19th century Europe was a place where divisions between the classes were becoming sharper and more damaging all the time. Industrialization and a widening wage gap gave rise to a socialist movement determined to protect members of the working class from exploitation. Predictably, Shaw, a socialist and activist, seeks to undermine the significance of class divisions in his play. The book persistently points out that division between the classes is unethical and unjust. The play maintains that in fact there is no inherent difference between a member of the working class and a member of the aristocracy beyond the way they are treated by society.
Louka is the most adamant socialist voice in this play. She insists she does not have the “soul of a servant” and refuses to think of herself as subservient simply because she was born into the working class. She falls in love with Sergius and calls Raina by her first name. In doing so she eschews convention and promotes her own equality.
Bluntschli persistently identifies himself as a poor soldier, and loves Raina because she was kind to him (and in fact fell in love with him) before she knew he owned a chain of hotels and therefore had a claim to a great fortune. Perhaps Raina’s greatest virtue is her ability to see past class divisions. This is especially notable considering how wrapped up in the meaning of wealth and aristocracy the Petkoffs are. They speak down to the servants and seemingly cannot go five minutes without mentioning that they have a library (an indicator of unusual wealth.) Ultimately, the play depicts those obsesses with their wealth and class to be foolish and shallow, and further suggests that those locked into their class positions are stuck acting a role that keeps them from their true selves, from actual happiness.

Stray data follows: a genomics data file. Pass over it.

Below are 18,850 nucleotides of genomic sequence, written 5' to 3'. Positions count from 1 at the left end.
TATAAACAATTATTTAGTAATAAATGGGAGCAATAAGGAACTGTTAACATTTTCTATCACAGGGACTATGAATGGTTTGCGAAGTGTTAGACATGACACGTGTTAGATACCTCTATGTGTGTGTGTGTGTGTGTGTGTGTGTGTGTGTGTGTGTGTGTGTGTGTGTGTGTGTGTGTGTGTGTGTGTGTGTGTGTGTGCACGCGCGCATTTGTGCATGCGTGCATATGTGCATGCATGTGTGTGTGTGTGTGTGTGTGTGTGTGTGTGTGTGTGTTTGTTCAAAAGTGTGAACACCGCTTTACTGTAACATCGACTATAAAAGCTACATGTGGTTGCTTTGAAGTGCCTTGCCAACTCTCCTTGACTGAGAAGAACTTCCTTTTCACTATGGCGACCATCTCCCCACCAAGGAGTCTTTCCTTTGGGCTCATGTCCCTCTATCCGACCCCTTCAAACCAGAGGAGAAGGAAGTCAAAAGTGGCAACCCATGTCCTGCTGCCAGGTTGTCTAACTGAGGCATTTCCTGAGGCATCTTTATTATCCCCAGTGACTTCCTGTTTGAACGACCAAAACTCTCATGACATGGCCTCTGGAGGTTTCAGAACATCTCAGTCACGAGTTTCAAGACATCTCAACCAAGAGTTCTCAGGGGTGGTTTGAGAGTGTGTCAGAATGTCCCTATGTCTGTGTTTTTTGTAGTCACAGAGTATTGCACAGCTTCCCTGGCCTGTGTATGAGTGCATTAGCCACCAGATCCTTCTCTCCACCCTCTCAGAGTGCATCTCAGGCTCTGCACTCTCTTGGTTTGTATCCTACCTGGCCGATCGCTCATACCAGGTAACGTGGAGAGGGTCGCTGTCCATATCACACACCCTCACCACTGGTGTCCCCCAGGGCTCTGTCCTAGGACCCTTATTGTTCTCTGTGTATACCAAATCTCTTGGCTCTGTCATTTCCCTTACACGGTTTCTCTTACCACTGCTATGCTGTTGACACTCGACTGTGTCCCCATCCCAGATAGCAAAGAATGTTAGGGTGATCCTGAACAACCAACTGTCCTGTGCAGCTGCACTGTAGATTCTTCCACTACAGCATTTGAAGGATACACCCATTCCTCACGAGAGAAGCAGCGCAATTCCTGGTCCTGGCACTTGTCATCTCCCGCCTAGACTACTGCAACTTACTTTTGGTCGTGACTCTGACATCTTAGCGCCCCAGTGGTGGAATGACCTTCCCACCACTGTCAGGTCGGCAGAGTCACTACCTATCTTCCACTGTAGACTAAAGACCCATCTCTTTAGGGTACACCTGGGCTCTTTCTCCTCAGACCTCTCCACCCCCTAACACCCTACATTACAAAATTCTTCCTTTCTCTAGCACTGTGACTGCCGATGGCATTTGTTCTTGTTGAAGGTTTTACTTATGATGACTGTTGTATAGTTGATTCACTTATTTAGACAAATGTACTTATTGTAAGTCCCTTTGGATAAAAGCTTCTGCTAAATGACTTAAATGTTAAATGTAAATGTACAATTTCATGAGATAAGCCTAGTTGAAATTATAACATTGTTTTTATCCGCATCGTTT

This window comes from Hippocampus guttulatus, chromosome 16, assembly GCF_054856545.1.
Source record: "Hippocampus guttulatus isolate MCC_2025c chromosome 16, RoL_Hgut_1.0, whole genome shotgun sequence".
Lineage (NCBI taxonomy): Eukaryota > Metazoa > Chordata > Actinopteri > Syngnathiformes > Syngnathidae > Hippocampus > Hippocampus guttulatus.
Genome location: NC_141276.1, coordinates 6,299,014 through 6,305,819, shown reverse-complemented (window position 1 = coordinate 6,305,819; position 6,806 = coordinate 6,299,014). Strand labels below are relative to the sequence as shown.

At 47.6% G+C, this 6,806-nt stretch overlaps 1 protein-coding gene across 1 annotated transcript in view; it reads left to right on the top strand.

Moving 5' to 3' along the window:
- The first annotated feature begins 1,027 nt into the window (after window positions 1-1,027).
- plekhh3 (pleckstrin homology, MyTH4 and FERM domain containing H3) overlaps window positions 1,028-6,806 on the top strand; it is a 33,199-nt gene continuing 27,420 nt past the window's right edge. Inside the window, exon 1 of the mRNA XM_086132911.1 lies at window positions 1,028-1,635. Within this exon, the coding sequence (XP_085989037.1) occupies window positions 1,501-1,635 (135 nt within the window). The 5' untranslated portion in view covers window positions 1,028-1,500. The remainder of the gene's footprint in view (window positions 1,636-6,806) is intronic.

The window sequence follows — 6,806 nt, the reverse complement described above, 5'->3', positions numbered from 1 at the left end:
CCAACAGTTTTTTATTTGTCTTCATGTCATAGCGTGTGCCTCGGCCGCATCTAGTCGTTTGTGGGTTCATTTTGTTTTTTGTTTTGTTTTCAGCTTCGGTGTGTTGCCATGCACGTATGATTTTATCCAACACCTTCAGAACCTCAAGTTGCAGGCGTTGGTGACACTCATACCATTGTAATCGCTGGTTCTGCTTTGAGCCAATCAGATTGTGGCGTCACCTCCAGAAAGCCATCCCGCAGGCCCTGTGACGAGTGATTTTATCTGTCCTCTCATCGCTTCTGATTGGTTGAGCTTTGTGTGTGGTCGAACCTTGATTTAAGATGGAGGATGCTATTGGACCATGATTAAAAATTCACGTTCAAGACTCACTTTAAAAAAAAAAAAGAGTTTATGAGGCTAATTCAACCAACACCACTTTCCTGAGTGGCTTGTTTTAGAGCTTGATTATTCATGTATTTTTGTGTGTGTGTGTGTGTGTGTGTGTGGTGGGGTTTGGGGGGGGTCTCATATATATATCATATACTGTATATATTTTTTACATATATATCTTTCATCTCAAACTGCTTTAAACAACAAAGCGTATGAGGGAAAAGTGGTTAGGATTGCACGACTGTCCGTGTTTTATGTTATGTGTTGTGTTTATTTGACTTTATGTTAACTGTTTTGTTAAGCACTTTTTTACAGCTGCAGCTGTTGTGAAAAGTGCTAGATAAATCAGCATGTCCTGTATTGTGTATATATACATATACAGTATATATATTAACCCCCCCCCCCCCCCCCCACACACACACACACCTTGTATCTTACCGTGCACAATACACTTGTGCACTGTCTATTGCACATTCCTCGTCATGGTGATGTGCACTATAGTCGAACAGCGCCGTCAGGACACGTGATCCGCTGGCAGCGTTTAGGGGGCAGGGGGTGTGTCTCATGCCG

Class Divisions ThemeTracker
Class Divisions Quotes in Arms and the Man
She is so grand that she never dreams that any servant could dare to be disrespectful to her; but if she once suspects that you are defying her, out you go.
How easy it is to talk! Men never seem to me to grow up: they all have schoolboy’s ideas. You don’t know what true courage is…I would marry the man I loved, which no other queen in Europe has the courage to do...You dare not: you would marry a rich man’s daughter because you would be afraid of what other people would say of you.